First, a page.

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Delays in Whiplash Reform and Future Effects on Cyclists

by Personal Injury Claims Blawg on September 13, 2018

In 2017, the UK government announced a sweeping reform focused on whiplash and personal injury guidelines to help combat unnecessary and costly compensation claims. Under the Civil Liability Bill, changes to compensation claims after a road traffic incident were to take place. In effect, the threshold for small claims court would increase from £1,000 up to £5,000, making it more difficult for individuals to recoup legal costs and claim an exorbitant amount for soft tissue injuries. While the reform is presented under a guise of good intentions, several believe it has downsides that impact a significant portion of non-motorist road users.

Cyclists represent millions of total road users each year, with more than 700,000 adults opting to use their bicycle as a means of transportation every day. With the influx of cyclists and motorists on the roadways, it is not surprising that road traffic accidents have been on a steady incline for the past several years. The unfortunate reality is that cyclists take the brunt of the damage when colliding with a vehicle, mainly due to the fact they have no protection surrounding them. However, despite the dangers cyclists face, the whiplash reform bill takes none of their unique positions as a road user into account. The proposed bill has now been delayed until 2020, which has given cyclists and advocates of vulnerable road users an opportunity to speak out.

Why the Delay

The most recent announcement relating to the whiplash reform proposal mentioned a two-year delay to its implementation. Moving from October 2018 to April 2020, the Ministry of Justice cited a need for extensive testing for users to ensure the bill would truly be beneficial. The claims process may now include an online portal which requires design and implementation that cannot feasibly be met by the fall of 2018. Additionally, the government wants to have the ability to measure the impact of the change in claims processing on a grand scale – something it cannot accomplish without additional time and resources. The idea is that the pushback will allow for a fairer system overall, but some are skeptical.

Many speculate the reason behind the pushback was the vast amount of scrutiny the Civil Liability Bill took on when originally proposed. Instead of breaking up road users into relevant categories for the purpose of compensation claims after road traffic accidents, everyone was lumped in together. In taking this approach, there is a sense of concern over how cyclists will fare after accidents that take place due to no fault of their own.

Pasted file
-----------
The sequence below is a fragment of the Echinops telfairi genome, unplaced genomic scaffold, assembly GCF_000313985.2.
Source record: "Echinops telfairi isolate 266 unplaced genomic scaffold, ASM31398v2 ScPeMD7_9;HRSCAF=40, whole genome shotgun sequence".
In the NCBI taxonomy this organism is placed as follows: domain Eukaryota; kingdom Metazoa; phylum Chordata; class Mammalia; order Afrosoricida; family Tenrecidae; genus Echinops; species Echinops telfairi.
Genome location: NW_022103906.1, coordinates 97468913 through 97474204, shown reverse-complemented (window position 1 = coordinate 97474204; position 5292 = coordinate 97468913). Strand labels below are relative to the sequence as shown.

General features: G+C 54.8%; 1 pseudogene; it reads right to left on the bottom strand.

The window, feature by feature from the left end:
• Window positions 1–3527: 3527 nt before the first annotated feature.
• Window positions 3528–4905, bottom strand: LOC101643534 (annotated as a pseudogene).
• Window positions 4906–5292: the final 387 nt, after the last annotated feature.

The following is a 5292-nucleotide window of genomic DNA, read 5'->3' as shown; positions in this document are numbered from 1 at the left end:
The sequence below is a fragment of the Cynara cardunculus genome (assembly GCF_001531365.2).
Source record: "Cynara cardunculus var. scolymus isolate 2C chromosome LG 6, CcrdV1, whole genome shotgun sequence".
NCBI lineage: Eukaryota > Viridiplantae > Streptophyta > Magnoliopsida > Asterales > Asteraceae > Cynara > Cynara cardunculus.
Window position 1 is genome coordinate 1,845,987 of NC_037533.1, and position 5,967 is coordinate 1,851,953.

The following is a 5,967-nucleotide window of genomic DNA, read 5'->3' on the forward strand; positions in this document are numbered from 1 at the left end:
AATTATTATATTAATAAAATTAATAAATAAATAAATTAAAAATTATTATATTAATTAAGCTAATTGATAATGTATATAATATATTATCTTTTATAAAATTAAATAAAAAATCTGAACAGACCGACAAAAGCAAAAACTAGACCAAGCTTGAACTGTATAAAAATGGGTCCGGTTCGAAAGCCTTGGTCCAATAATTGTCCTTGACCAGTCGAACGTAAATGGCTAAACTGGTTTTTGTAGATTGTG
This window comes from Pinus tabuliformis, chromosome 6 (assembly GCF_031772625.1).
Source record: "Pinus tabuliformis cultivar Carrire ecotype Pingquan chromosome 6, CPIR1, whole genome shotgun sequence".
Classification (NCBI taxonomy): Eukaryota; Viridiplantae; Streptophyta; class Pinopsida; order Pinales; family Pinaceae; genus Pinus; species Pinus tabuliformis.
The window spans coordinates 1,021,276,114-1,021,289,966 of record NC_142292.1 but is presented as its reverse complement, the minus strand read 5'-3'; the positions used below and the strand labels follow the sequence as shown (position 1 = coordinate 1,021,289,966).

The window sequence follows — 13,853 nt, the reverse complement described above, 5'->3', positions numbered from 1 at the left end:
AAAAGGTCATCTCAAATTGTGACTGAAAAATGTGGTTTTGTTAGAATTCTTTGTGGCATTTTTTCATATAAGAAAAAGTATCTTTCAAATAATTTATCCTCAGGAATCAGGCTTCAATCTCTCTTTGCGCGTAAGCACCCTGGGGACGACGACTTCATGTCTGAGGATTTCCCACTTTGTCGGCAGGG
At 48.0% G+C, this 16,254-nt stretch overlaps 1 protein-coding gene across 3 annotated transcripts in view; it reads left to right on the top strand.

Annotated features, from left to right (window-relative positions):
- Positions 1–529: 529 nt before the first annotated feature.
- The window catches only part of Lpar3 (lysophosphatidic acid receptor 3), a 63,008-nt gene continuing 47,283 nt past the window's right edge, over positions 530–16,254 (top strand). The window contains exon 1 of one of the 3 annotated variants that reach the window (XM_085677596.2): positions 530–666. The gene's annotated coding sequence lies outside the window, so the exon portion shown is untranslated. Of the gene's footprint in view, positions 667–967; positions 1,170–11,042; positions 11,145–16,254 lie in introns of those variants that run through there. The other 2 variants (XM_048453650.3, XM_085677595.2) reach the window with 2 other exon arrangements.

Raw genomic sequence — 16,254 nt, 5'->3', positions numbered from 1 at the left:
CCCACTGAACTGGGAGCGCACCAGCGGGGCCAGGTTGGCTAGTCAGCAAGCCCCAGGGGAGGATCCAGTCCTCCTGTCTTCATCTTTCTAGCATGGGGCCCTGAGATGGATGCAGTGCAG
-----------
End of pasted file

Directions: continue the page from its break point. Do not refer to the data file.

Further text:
Cyclists and Vulnerable Road Users Unfairly Targeted

A group of cycle claims specialists in the UK explains the potential harm done to cyclists and other vulnerable road users should the reform move forward as proposed. Cyclists rarely experience whiplash as a result of a road traffic accident. Instead, they often have broken bones, head trauma, and extensive damage to their bike. Given the minimal number of whiplash cases in cyclist accidents, the new reform unfairly targets cyclists.

Additionally, cyclists are not likely to meet the new small claims court limit for compensation. An estimated 70% of cyclists do not have a claim that exceeds £5,000, meaning under the new reform, they will be forced to utilise the small claims court process instead of a civil court with legal representation. If they do retain legal counsel, the costs associated with representation is not included in their claim. Cyclists are then required to cover these expenses out of pocket, or go without. Because of the unique positioning of cyclists and their differentiators from motorists, the whiplash reform bill does nothing more than penalise them in the long run.

Potential Cost Reduction for Motorists

In a recent review of the whiplash reform, the government cited a potential reduction in costs for motorists as it relates to insurance premiums. Whiplash claims that are unfounded, according to government leaders, costs other road users more than £1 billion each year. Increasing the limit on small claims court thresholds for these claims means there will be fewer cases, and ultimately, less financial burden on big insurance companies. The idea is that with this reform, motorists will reap the cost savings through a trickle-down effect from a reduction in insurance company settlement costs, to the tune of £35 per year.

The cost savings that has the potential to reach individual motorists is a drop in the bucket for many. However, cyclists and other vulnerable road users stand to lose exponentially more in the process. With the recently announced delay in rolling out the reform, many hope speaking out against the unfair policies against cyclists can be rectified in time.

Image credit: Tejvan Pettinger via Flickr / Creative Commons Licence

Personal Injury Claims Blawg

Personal Injury Claims Blawg

PI claims blogger at PIClaimsBlawg
Personal Injury Claims Blawg is a personal injury law blog, inviting contributions from practitioners, PI law firms and legal academics across the UK, US and beyond. The post above has been published because of the high value associated with the author's work. Contact us if you'd like to get published today.
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